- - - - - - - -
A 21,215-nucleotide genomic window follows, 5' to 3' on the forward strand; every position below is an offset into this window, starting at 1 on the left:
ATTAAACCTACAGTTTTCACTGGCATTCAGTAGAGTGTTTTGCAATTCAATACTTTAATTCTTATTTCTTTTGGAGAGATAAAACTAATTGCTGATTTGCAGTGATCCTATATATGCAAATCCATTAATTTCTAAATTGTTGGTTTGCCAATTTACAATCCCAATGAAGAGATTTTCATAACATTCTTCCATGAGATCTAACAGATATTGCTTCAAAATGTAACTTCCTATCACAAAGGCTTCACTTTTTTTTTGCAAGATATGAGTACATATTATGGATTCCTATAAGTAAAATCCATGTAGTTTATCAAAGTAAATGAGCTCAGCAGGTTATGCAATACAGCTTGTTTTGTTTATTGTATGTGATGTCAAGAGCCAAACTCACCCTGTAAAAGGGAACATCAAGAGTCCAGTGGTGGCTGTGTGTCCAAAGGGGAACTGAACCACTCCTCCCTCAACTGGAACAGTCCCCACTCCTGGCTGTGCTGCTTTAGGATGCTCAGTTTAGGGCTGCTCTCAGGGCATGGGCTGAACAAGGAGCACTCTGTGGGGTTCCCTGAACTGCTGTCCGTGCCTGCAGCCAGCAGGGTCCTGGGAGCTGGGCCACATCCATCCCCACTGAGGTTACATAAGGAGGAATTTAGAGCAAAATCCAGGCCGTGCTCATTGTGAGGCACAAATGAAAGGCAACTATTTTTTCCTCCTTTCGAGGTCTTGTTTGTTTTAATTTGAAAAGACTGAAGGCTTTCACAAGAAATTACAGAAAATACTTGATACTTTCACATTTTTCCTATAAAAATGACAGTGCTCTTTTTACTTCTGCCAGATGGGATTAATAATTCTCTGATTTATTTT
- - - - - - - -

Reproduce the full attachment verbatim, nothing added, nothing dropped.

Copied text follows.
A 21,215-nucleotide genomic window follows, 5' to 3' on the forward strand; every position below is an offset into this window, starting at 1 on the left:
ATTAAACCTACAGTTTTCACTGGCATTCAGTAGAGTGTTTTGCAATTCAATACTTTAATTCTTATTTCTTTTGGAGAGATAAAACTAATTGCTGATTTGCAGTGATCCTATATATGCAAATCCATTAATTTCTAAATTGTTGGTTTGCCAATTTACAATCCCAATGAAGAGATTTTCATAACATTCTTCCATGAGATCTAACAGATATTGCTTCAAAATGTAACTTCCTATCACAAAGGCTTCACTTTTTTTTTGCAAGATATGAGTACATATTATGGATTCCTATAAGTAAAATCCATGTAGTTTATCAAAGTAAATGAGCTCAGCAGGTTATGCAATACAGCTTGTTTTGTTTATTGTATGTGATGTCAAGAGCCAAACTCACCCTGTAAAAGGGAACATCAAGAGTCCAGTGGTGGCTGTGTGTCCAAAGGGGAACTGAACCACTCCTCCCTCAACTGGAACAGTCCCCACTCCTGGCTGTGCTGCTTTAGGATGCTCAGTTTAGGGCTGCTCTCAGGGCATGGGCTGAACAAGGAGCACTCTGTGGGGTTCCCTGAACTGCTGTCCGTGCCTGCAGCCAGCAGGGTCCTGGGAGCTGGGCCACATCCATCCCCACTGAGGTTACATAAGGAGGAATTTAGAGCAAAATCCAGGCCGTGCTCATTGTGAGGCACAAATGAAAGGCAACTATTTTTTCCTCCTTTCGAGGTCTTGTTTGTTTTAATTTGAAAAGACTGAAGGCTTTCACAAGAAATTACAGAAAATACTTGATACTTTCACATTTTTCCTATAAAAATGACAGTGCTCTTTTTACTTCTGCCAGATGGGATTAATAATTCTCTGATTTATTTT